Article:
However, in 2006 members of the community began advancing a vision of Franklin Street that was a vibrant part of the city that works better for both people and cars. Neighborhood organizations came together to form the Franklin Reclamation Authority, holding neighborhood workshops to educate the public on the problems and the opportunities in the corridor, and facilitating a consensus-based decision making process that produced a guiding statement of the existing problem and a community vision for the corridor. As GrowSmart Maine's ReEnvisioning the Highway Strip initiative sees new opportunities for place-making in auto-centric strip mall designs, Portland residents saw opportunities to restore social and economic vitality to the urban renewal corridor that is Franklin Street. This grass-roots effort led to the creation of the Franklin Street Redesign Study by the City of Portland in 2008.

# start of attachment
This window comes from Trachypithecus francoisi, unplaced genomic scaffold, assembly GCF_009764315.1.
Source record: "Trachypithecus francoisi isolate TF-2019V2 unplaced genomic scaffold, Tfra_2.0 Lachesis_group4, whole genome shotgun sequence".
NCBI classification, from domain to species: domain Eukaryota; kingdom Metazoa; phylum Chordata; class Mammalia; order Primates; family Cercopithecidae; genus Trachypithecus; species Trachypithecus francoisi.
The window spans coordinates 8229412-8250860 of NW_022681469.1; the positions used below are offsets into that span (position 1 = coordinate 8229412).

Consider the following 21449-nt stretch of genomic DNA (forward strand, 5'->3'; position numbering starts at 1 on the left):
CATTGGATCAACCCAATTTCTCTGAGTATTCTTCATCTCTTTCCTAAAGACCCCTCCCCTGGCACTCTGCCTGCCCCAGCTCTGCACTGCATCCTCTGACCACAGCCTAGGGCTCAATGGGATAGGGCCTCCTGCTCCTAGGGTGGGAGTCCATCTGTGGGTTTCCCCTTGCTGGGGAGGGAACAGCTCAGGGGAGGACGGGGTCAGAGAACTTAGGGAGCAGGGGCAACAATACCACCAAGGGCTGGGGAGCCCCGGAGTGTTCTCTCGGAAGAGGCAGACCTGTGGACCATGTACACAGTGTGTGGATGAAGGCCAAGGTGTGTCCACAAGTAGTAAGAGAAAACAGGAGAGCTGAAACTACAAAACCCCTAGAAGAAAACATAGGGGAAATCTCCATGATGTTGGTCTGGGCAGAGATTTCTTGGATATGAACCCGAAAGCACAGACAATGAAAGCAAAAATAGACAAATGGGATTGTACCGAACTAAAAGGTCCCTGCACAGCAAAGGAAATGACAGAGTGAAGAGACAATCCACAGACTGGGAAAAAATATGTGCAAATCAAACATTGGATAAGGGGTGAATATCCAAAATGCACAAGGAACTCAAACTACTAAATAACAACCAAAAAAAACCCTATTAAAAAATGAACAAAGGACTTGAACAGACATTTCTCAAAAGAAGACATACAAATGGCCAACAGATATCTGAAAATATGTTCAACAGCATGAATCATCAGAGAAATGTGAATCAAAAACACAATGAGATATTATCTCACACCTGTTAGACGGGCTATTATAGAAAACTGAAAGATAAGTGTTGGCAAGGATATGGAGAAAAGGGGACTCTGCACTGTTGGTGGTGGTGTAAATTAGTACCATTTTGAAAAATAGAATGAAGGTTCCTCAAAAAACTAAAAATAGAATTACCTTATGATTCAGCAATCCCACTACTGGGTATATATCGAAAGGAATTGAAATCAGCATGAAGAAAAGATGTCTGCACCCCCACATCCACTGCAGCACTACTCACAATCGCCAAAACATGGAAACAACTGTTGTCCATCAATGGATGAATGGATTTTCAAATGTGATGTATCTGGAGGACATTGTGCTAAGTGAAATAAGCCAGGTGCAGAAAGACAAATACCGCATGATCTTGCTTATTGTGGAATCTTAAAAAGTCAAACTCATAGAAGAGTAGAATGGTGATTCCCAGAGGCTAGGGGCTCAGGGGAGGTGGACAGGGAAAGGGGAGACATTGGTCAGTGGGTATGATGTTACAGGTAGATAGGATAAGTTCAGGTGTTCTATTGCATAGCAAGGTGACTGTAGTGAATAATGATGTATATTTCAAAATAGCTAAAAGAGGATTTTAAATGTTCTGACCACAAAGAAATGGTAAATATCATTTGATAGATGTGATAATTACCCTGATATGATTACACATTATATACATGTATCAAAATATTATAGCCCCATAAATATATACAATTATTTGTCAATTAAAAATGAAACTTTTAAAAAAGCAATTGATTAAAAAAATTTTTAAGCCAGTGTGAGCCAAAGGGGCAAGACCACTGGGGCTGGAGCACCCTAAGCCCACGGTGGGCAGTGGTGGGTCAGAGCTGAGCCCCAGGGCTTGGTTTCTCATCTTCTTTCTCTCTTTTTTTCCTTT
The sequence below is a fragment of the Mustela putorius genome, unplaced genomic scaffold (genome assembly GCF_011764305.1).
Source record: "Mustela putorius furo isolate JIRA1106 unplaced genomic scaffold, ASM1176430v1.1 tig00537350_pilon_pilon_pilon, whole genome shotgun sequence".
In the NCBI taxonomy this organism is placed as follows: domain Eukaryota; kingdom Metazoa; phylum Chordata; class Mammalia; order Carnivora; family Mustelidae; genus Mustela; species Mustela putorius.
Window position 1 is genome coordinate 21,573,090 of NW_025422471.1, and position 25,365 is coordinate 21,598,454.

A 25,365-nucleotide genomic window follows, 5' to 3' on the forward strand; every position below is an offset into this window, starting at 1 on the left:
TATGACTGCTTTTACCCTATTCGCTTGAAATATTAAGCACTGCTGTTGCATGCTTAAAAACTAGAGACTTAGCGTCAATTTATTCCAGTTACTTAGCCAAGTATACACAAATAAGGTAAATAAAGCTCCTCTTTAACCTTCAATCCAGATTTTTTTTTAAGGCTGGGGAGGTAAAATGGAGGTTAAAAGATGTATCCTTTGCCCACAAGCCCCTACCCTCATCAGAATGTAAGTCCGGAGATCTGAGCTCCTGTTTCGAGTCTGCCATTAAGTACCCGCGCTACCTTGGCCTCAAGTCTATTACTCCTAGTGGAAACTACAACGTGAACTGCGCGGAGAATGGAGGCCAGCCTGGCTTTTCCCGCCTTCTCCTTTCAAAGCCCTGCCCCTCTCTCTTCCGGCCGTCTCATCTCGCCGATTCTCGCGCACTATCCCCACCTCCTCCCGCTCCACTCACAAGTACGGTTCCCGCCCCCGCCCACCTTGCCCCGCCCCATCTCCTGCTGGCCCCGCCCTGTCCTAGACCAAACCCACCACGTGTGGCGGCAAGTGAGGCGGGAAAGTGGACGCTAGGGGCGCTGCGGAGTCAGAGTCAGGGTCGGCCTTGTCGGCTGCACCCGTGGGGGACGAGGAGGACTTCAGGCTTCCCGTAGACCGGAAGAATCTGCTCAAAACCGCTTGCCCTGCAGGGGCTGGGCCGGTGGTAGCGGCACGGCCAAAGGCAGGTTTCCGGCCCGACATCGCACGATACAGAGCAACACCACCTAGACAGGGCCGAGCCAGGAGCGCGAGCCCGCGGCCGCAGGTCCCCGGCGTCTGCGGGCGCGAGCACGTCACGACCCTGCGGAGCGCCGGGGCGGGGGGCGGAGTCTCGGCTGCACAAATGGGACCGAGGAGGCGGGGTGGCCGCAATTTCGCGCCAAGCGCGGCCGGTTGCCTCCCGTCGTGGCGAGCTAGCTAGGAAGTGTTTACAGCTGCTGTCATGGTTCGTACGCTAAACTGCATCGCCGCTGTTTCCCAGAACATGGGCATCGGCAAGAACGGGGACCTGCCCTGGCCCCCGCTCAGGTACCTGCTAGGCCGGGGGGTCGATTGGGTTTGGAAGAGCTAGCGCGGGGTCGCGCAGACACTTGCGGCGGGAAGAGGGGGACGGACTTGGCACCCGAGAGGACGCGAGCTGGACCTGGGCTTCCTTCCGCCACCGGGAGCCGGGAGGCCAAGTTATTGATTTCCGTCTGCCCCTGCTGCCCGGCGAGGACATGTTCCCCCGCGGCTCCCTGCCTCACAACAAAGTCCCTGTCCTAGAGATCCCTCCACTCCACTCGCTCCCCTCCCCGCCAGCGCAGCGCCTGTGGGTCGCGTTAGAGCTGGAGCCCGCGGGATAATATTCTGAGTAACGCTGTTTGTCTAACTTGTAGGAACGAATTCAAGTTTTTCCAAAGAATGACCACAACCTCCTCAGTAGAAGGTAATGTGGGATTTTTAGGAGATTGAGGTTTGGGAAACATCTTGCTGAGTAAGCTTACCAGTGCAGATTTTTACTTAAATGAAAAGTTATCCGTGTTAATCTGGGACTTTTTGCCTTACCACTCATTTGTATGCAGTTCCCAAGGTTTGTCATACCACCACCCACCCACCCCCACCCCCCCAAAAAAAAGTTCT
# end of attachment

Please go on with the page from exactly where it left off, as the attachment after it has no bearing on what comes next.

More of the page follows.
This study group, comprised of community and business representatives from city and region, with the guidance of traffic engineer Lucy Gibson of Smart Mobility, and landscape architect Mitchel Rasor of MRLD LLC, educated itself and the public on challenges and opportunities in the corridor. The committee learned that the current design does not maximize its capacity to move traffic due to a number of design flaws, and that there is more than enough roadway for future traffic growth. Traffic projections presented by traditional modeling greatly exceeded the rather insignificant change in traffic that had been documented over the previous 20 years. Furthermore, the committee found that as many as eight acres of unused or underused public land could be put to better use as accessible public space, pedestrian infrastructure, and economic development opportunities.